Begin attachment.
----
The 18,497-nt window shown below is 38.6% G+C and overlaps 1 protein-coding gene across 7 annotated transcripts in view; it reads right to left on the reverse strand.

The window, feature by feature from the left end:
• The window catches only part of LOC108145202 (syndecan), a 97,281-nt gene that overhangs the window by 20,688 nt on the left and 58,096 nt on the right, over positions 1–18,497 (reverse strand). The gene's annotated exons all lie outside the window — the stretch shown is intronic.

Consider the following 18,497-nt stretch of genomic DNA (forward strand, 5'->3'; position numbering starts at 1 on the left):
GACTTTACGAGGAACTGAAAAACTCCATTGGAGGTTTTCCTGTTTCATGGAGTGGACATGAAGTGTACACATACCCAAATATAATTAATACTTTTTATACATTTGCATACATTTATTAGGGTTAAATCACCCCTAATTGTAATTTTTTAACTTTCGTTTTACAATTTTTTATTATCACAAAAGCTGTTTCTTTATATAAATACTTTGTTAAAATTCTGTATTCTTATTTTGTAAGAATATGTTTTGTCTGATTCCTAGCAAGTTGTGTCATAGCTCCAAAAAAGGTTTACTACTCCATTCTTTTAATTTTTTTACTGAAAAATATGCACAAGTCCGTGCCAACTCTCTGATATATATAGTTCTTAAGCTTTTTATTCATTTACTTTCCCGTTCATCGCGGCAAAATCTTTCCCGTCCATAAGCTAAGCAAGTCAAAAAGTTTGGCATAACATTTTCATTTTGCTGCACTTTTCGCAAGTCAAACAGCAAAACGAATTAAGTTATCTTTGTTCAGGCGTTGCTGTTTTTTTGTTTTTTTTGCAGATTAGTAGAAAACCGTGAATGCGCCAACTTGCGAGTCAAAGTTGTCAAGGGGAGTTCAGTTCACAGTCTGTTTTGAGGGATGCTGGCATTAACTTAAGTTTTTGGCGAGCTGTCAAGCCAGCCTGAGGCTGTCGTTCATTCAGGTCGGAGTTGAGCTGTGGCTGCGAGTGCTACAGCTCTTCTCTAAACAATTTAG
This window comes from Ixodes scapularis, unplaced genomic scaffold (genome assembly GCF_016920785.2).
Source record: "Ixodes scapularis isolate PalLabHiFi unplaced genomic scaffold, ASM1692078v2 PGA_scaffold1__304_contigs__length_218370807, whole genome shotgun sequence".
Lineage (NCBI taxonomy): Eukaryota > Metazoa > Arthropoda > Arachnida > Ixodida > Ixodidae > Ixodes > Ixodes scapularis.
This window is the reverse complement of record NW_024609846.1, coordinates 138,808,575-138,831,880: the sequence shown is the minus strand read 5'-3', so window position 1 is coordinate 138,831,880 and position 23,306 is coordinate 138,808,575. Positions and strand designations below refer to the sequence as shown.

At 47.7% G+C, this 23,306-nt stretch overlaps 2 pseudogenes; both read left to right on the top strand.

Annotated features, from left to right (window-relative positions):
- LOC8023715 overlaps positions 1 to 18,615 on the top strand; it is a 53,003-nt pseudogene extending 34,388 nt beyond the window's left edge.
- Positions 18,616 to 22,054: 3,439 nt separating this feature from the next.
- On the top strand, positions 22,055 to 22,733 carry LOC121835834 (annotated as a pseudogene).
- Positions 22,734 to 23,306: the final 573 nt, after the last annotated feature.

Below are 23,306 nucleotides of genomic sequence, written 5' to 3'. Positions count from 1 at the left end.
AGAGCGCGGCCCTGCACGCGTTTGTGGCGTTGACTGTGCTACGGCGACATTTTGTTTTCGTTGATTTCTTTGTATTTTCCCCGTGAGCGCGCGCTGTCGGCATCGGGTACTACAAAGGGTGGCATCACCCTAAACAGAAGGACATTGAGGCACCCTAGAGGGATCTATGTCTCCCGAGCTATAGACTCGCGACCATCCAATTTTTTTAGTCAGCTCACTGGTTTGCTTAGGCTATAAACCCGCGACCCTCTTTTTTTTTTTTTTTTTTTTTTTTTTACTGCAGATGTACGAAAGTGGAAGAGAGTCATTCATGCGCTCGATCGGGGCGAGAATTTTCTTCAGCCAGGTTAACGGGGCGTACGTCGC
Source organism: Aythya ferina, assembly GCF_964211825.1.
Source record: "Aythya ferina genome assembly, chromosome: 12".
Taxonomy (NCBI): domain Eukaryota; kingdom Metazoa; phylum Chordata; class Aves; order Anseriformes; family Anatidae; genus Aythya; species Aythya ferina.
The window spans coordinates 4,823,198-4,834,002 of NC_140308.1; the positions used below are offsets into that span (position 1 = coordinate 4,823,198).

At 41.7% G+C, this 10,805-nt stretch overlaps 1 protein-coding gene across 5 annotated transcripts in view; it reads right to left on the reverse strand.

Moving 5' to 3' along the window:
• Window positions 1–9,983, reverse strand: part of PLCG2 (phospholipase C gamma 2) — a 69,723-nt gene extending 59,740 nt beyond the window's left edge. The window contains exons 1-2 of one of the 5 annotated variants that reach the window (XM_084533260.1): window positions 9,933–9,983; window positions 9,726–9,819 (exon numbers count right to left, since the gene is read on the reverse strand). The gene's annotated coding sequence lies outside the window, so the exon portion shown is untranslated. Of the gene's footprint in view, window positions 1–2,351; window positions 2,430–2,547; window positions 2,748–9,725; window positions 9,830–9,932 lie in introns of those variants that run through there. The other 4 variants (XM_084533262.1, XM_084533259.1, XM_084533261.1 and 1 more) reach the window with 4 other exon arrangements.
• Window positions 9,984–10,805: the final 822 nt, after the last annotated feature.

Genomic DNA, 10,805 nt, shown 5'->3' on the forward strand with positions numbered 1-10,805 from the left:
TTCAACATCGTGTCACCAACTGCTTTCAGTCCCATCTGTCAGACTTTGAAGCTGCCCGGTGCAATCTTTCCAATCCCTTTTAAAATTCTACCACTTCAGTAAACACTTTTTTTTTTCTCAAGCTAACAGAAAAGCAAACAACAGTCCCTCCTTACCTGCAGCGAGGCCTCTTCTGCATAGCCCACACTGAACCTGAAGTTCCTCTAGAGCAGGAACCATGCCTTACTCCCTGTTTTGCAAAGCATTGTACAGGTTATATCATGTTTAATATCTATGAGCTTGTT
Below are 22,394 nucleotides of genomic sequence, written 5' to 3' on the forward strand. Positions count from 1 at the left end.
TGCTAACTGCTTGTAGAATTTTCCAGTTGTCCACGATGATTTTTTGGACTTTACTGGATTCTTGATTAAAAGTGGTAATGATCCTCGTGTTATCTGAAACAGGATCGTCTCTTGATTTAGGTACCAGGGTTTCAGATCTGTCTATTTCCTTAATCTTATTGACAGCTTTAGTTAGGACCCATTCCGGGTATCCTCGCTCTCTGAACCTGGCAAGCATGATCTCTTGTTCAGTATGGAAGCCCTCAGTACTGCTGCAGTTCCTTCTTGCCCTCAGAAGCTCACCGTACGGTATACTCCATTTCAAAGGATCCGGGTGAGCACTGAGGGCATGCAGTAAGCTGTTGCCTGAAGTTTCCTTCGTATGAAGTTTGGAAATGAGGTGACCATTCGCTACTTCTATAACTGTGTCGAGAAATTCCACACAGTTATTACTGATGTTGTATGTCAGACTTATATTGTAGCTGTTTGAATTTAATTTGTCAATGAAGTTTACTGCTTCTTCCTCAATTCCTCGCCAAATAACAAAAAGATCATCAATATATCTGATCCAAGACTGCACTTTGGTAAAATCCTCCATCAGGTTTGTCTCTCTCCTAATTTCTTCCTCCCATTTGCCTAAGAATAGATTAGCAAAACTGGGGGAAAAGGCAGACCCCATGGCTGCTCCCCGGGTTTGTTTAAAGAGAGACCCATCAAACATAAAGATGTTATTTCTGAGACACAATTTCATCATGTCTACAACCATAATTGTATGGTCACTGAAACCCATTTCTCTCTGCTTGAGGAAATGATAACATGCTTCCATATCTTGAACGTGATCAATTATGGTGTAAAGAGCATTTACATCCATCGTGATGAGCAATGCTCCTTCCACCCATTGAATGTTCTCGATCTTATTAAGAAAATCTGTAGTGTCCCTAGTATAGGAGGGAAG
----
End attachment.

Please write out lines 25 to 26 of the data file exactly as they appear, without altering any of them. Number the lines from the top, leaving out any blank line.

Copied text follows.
• Window positions 9,984–10,805: the final 822 nt, after the last annotated feature.

Genomic DNA, 10,805 nt, shown 5'->3' on the forward strand with positions numbered 1-10,805 from the left: